Why working and retirement are no longer binary terms
Giving up the 9-to-5 doesn’t necessarily mean stopping work. Many people are now considering staggered or flexible working. It can suit some individuals who have caring responsibilities or health issues, or those thinking about retiring in the next few years.
When you picture yourself in your golden years, are you sitting on a beach, hitting the golf course or working behind a desk? For many people of retirement age, continuing to work makes perfect sense.
Several decades ago, working and retirement were binary terms, with little overlap. People were either working (and under the age of 65) or had reached the age of 65 and were retired. That’s no longer true, however, as staggered retirement is becoming more popular and more common.
Few people benefit from the sudden transition from working five days a week to suddenly not working at all. Retirement can often be an unsettling period, and it’s not surprising given that the most common path into retirement is to go ‘cold turkey’ and simply stop working.
New research has highlighted the fact that fewer people are deciding against completely stopping working and are opting for a staggered and more flexible retirement and working part-time. Nearly one on three (32%) of pensioners in their 60s and 16% of over-70s have left their pensions untouched.
Of those who haven’t accessed their pension pot, nearly half (48%) of those in their 60s, and 24% over 70s, say it is because they are still working. With people living longer, and the added prospect of health care costs in later life, retirees increasingly understand the benefits of having a larger pension pot in later life.
Of course, retirees who haven’t accessed their pension pot must have alternative sources of income. When asked about their income, nearly half (47%) said they take an income from cash savings, others rely on their spouse or partner’s income (35%) or the State Pension (22%), while 12% rely on income from property investments.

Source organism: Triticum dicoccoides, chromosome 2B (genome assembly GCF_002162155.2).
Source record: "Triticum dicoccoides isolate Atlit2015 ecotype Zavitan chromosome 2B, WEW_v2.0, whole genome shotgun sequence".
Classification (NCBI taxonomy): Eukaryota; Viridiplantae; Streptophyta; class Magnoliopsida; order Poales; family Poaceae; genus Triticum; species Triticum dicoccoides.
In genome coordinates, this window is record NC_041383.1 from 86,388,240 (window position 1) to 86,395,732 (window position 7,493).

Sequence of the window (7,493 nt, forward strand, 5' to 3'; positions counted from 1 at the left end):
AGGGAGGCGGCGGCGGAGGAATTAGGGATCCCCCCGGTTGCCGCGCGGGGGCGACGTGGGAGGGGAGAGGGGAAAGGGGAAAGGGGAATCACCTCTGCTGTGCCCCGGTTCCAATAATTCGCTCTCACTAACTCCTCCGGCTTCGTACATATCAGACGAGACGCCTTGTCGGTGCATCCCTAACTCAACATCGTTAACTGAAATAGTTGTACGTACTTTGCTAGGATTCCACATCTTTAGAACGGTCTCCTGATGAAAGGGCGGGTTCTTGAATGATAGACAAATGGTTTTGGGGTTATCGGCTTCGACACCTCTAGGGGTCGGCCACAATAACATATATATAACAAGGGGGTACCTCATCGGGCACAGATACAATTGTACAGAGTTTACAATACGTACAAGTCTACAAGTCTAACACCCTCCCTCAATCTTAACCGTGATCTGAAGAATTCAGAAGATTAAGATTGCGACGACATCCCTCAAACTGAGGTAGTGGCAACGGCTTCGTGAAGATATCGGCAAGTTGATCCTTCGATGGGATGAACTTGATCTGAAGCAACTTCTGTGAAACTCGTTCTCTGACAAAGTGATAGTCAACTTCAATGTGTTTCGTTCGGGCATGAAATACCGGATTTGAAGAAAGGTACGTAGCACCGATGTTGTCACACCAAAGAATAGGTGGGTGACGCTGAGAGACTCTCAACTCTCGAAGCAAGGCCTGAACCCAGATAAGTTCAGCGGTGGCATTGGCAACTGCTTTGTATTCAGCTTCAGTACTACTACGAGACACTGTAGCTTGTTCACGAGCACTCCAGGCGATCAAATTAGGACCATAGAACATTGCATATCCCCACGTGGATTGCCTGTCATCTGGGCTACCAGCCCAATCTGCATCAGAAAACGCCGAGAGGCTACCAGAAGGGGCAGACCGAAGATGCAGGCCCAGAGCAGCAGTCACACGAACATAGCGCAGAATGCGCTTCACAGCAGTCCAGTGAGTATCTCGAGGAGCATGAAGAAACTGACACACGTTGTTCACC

Of those who haven’t accessed their pension pot, half (51%) say it is because they are still working, while more than a quarter (25%) of people in their 60s say it is because they want their pensions to last as long as possible.
Of course, retirees who haven’t accessed their pension pot must have alternative sources of income. When asked about their income, nearly half (47%) said they take an income from cash savings (47%), others rely on their spouse or partner’s income (35%) or State Pension (22%), while 12% rely on income from property investments (12%).
This trend for staggered retirements offers many financial and health benefits. It is often taken for granted, but continued good health is one of the best financial assets people can have. The benefits of working – such as remaining physically active and continued social interaction – can make a big difference to people’s mental well-being and overall health in retirement.
People are increasingly making alternative choices about retirement to ensure that they do not run out of money, but it’s also really important to make pension savings work past retirement age so as not to miss out on the ability to generate growth above inflation for when there is the requirement to start drawing a pension.
 Research from LV survey of more than 1,000 adults aged over 50 with defined contributions